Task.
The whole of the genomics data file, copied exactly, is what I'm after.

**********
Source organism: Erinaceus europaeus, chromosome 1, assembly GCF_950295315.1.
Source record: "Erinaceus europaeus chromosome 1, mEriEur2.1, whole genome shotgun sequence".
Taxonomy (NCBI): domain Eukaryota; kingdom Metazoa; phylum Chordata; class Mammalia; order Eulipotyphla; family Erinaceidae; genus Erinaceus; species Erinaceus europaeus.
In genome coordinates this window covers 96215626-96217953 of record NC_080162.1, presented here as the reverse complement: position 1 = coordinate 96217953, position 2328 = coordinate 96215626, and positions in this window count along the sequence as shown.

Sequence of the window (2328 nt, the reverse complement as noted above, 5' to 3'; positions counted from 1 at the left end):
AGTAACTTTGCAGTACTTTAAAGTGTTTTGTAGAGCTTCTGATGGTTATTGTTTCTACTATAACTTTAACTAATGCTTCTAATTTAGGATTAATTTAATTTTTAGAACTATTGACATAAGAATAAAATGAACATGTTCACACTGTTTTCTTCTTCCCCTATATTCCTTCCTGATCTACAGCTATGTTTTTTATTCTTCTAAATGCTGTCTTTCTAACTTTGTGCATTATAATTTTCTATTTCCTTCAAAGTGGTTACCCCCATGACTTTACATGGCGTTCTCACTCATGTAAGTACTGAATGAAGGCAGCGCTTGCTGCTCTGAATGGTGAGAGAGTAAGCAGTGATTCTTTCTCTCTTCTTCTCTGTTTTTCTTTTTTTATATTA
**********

Source organism: Erinaceus europaeus, chromosome 1, assembly GCF_950295315.1.
Source record: "Erinaceus europaeus chromosome 1, mEriEur2.1, whole genome shotgun sequence".
Taxonomy (NCBI): domain Eukaryota; kingdom Metazoa; phylum Chordata; class Mammalia; order Eulipotyphla; family Erinaceidae; genus Erinaceus; species Erinaceus europaeus.
In genome coordinates this window covers 96215626-96217953 of record NC_080162.1, presented here as the reverse complement: position 1 = coordinate 96217953, position 2328 = coordinate 96215626, and positions in this window count along the sequence as shown.

Sequence of the window (2328 nt, the reverse complement as noted above, 5' to 3'; positions counted from 1 at the left end):
AGTAACTTTGCAGTACTTTAAAGTGTTTTGTAGAGCTTCTGATGGTTATTGTTTCTACTATAACTTTAACTAATGCTTCTAATTTAGGATTAATTTAATTTTTAGAACTATTGACATAAGAATAAAATGAACATGTTCACACTGTTTTCTTCTTCCCCTATATTCCTTCCTGATCTACAGCTATGTTTTTTATTCTTCTAAATGCTGTCTTTCTAACTTTGTGCATTATAATTTTCTATTTCCTTCAAAGTGGTTACCCCCATGACTTTACATGGCGTTCTCACTCATGTAAGTACTGAATGAAGGCAGCGCTTGCTGCTCTGAATGGTGAGAGAGTAAGCAGTGATTCTTTCTCTCTTCTTCTCTGTTTTTCTTTTTTTATATTA